Friday Fodder: Northern Nevada shines during Triple-A festivities
July 19, 2013
Sports fodder for a Friday morning … The biggest star this week during the Triple-A All Star festivities in downtown Reno was Northern Nevada and its baseball fans. This area's baseball fans deserve a pat on the back for supporting the Home Run Derby (more than 8,000 fans) on Monday and the All Star Game on Wednesday (10,135 showed up) at Aces Ballpark. It would have been easy for Northern Nevada to give out a collective yawn this week. The Home Run Derby is, after all, glorified batting practice and the game is a meaningless exhibition played by a bunch of guys not even most baseball fans have heard of. Take a bow, Northern Nevada.
The only memorable thing to take out of this week at Aces Ballpark was the performance of McQueen High's Kody Reynolds. The Lancers' player hits five home runs and made it to the second round of the Home Run Derby. His four home runs in the first round were more than Buffalo's Mauro Gomez (2), Fresno's Johnny Monell (1) and Rochester's Chris Colabello (none) hit combined. Reynolds finished third overall. Take a bow, Northern Nevada high school baseball.
It is time the national media gives Texas A&M quarterback Johnny Manziel a break. Manziel left the Manning Passing Academy a day early and the national media treated him like he was driving Aaron Hernandez's getaway car. So he left the Manning camp early. So what? So he made up a fake excuse for leaving early (his cell phone died forcing him to oversleep and miss a meeting). So what? So Manziel likes to party harder than the fun-loving kids on Jersey Shore. So what? He's just a college football player. He's just a red-shirt sophomore. He's just 20-years-old. If you can't have fun and go a little wild when you are 20 and have a Heisman Trophy in your closet, when can you have fun?
Why, exactly, was Neil Diamond singing (choking and screeching is more like it) "Sweet Caroline" at the All Star game in New York? Sweet Caroline is a Red Sox tradition. Does Major League Baseball (as well as Fox and ESPN) have to make every baseball event about either the Yankees or Red Sox or both? It was a disaster. Diamond was awful. New York fans, understandably, were booing. Fox, and its dreadful announcers Joe Buck and Tim McCarver, need to go away. They turn every big baseball moment into a cliché.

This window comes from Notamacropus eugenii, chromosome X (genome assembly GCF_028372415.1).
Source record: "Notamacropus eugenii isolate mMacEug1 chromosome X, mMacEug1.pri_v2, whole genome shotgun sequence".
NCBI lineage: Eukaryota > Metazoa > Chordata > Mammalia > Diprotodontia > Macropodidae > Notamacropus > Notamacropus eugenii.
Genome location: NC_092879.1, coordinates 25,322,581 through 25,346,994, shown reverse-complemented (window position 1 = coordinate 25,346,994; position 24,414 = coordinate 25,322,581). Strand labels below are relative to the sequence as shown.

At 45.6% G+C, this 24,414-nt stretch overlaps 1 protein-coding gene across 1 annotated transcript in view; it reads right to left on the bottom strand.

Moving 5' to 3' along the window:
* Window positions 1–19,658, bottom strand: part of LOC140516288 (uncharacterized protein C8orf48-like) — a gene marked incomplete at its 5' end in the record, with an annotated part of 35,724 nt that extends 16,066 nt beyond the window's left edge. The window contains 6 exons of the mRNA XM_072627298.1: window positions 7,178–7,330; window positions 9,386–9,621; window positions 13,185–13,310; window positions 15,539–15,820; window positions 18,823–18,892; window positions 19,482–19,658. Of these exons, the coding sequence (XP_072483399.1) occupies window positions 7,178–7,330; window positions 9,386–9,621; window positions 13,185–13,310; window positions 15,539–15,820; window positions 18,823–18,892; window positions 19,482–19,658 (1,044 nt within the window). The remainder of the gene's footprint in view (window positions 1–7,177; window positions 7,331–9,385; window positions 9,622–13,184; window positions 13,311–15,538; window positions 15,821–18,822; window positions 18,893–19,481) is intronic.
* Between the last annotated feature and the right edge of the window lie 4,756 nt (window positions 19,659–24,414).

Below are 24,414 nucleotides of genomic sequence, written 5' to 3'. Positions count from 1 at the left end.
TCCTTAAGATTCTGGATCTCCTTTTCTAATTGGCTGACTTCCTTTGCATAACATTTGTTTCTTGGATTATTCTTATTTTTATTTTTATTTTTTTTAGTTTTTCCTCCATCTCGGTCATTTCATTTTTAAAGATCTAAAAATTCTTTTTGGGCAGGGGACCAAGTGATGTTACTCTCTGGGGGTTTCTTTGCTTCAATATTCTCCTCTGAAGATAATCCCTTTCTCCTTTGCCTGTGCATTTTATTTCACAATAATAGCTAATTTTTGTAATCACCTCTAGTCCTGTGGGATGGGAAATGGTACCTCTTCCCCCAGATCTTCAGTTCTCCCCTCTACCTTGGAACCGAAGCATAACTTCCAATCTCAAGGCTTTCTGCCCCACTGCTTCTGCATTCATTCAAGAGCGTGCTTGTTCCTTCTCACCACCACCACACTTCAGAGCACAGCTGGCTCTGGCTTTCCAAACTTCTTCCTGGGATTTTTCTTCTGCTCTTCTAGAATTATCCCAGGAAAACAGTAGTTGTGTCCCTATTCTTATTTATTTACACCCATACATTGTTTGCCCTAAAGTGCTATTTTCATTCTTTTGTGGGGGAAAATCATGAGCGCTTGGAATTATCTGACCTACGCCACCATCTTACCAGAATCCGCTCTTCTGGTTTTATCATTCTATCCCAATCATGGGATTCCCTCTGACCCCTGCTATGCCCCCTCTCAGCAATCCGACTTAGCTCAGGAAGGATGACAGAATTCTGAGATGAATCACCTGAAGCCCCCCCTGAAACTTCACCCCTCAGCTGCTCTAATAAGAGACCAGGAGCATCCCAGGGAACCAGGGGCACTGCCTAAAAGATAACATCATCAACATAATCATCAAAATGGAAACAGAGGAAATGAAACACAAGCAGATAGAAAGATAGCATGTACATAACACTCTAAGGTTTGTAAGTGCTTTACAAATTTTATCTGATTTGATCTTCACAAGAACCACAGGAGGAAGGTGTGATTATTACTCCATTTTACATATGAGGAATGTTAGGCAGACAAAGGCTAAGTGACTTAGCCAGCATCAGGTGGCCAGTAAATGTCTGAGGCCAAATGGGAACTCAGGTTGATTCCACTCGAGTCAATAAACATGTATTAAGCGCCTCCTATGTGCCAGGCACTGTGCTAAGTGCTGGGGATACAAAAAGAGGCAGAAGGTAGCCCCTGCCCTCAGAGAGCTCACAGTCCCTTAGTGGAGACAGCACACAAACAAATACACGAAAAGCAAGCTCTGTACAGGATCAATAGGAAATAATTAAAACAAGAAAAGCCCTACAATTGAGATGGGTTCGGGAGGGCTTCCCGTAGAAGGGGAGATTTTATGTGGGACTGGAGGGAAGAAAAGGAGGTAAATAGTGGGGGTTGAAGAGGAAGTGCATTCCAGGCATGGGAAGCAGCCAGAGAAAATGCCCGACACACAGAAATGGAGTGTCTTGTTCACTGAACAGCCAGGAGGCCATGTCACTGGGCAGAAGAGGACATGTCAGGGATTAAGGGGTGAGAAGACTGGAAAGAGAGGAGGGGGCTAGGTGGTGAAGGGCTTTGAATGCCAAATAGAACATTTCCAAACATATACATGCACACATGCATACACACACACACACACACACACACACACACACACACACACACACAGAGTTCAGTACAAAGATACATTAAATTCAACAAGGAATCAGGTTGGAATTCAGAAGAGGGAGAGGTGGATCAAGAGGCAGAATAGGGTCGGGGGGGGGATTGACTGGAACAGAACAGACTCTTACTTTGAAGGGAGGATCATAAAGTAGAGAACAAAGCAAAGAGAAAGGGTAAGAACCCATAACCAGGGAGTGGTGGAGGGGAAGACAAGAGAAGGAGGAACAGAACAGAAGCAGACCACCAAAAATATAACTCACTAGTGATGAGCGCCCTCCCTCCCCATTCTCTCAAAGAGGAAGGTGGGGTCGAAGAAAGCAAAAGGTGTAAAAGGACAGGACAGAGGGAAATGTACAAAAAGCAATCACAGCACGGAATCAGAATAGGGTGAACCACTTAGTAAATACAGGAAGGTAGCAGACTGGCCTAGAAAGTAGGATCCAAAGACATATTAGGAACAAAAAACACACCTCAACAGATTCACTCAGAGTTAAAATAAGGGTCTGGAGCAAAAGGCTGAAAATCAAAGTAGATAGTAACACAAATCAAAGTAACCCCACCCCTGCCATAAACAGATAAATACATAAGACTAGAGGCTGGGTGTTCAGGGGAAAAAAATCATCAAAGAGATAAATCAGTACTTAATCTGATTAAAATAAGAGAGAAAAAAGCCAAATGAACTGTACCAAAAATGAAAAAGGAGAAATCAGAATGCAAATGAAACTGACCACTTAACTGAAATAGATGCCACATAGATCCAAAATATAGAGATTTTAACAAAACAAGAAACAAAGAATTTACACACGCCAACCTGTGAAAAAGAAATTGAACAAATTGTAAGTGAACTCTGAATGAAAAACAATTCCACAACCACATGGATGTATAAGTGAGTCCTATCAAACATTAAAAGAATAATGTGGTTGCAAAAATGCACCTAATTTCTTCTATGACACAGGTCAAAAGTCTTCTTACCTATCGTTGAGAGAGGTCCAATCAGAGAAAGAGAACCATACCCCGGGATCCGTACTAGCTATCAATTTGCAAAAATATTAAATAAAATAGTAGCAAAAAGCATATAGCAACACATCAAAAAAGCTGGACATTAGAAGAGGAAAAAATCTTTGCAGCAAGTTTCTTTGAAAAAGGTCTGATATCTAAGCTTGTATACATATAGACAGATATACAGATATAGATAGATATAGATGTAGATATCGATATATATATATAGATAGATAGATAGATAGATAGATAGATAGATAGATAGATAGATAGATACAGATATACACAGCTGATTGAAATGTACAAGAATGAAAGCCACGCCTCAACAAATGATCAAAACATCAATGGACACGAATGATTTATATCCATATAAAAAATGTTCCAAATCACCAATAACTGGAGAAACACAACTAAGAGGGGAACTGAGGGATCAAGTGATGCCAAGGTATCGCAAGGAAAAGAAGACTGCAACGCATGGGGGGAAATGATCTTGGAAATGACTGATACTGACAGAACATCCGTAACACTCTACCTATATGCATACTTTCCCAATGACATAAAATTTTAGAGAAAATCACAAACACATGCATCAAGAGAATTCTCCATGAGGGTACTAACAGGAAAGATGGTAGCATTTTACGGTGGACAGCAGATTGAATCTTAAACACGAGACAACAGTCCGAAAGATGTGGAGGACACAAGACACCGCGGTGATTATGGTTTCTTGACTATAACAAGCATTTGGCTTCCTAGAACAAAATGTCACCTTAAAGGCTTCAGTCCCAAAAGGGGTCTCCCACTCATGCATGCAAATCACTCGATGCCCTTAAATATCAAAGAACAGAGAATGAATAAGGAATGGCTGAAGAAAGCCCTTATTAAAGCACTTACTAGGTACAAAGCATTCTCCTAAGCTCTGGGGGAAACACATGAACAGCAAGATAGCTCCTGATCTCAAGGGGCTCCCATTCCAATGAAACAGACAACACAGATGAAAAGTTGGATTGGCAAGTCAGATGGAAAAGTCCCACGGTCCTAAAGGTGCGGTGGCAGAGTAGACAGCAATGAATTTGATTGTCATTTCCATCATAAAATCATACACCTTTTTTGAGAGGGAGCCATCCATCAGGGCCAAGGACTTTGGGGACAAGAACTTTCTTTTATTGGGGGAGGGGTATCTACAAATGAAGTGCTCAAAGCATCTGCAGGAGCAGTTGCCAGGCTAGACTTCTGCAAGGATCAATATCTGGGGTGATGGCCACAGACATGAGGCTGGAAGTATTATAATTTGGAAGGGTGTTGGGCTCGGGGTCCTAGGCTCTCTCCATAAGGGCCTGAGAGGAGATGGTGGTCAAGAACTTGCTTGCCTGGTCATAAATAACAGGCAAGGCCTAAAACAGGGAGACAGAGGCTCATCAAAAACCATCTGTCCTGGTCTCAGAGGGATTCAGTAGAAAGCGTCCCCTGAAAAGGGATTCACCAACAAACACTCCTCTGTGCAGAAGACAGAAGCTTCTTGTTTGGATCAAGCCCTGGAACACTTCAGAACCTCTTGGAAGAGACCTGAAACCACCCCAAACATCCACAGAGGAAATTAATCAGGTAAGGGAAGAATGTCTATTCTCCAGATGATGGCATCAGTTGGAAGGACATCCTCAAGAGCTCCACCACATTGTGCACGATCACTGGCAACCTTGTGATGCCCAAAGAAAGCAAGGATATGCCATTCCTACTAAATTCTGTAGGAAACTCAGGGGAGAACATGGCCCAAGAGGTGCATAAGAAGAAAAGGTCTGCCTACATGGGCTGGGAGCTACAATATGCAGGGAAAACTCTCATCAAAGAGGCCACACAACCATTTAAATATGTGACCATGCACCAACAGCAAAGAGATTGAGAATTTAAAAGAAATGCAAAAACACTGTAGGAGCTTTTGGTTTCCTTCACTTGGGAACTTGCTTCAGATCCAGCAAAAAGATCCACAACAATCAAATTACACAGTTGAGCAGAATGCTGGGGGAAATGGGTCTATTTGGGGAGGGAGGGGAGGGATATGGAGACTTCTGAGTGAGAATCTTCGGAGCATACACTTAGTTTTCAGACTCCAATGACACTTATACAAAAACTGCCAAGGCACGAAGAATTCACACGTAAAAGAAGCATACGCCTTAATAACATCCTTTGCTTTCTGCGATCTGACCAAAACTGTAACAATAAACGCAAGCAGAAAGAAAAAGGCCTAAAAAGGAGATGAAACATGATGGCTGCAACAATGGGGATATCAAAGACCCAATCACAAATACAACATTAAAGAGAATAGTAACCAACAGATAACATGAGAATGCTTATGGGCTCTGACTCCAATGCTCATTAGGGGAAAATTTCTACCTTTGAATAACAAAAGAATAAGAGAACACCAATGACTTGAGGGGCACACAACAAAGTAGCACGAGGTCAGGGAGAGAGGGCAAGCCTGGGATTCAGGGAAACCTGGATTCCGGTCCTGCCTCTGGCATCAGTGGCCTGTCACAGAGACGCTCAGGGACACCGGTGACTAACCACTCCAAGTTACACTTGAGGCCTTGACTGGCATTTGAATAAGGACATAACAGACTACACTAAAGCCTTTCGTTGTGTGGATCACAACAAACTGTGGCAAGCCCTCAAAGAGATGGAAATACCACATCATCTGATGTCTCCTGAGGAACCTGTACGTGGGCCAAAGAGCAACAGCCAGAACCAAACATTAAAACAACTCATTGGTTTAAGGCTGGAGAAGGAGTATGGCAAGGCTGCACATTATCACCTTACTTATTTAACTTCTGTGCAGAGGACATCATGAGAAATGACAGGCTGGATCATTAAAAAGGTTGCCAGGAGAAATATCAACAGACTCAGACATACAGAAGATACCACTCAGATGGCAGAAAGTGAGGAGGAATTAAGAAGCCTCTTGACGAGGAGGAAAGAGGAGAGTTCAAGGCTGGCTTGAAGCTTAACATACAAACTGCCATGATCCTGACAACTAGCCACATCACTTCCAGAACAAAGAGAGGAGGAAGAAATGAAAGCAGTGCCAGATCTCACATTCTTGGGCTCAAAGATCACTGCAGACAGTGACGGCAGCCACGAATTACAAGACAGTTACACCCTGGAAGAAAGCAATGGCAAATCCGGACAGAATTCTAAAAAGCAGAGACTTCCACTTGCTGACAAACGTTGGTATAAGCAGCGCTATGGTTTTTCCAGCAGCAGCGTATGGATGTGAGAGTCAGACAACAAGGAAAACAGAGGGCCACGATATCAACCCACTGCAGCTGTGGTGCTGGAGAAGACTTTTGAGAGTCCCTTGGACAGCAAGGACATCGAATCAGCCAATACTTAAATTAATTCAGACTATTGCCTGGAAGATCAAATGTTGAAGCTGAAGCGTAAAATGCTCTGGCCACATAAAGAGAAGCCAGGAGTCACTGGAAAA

The whole storyline around Mariano Rivera at the All Star game was a bit contrived, corny and overdone. Yes, Rivera, is a great player. And, yes, he seems like a classy individual. But let's not go crazy here. He's just a closer. He's just a guy with one great pitch who comes in with a lead in the last inning and gets three guys to ground out to second. Fox television and Joe Buck, though, tried to portray Rivera Tuesday night as one of the most beloved players in the history of the game when in reality, nobody west of Atlantic City cares about Rivera. But, hey, Rivera is a Yankee. That's all that matters.
It's the start of yet another new era of Mountain West football. It took the rebel conference about a decade to get noticed nationally and that's about when its signature programs (BYU, Utah, TCU) all left. The league, though, stole six teams from the Western Athletic Conference and has done a great job of reinventing itself in a very short time. The MWC, which will conduct its football media days in Las Vegas next week, now has a dozen teams and the champions of its two six-team divisions will meet in a title game. The league is stronger than ever.
The Los Angeles Lakers' master plan, it seems, has them luring LeBron James and Carmelo Anthony to come play with Kobe Bryant in 2014-15. Yeah, right. That's not going to happen. First of all, nobody wants to play with Kobe. Second of all, Kobe couldn't handle being the third star behind James and Melo. And, third, Melo and Kobe could not exist together. LeBron is the best player in the world. He doesn't need all that drama.
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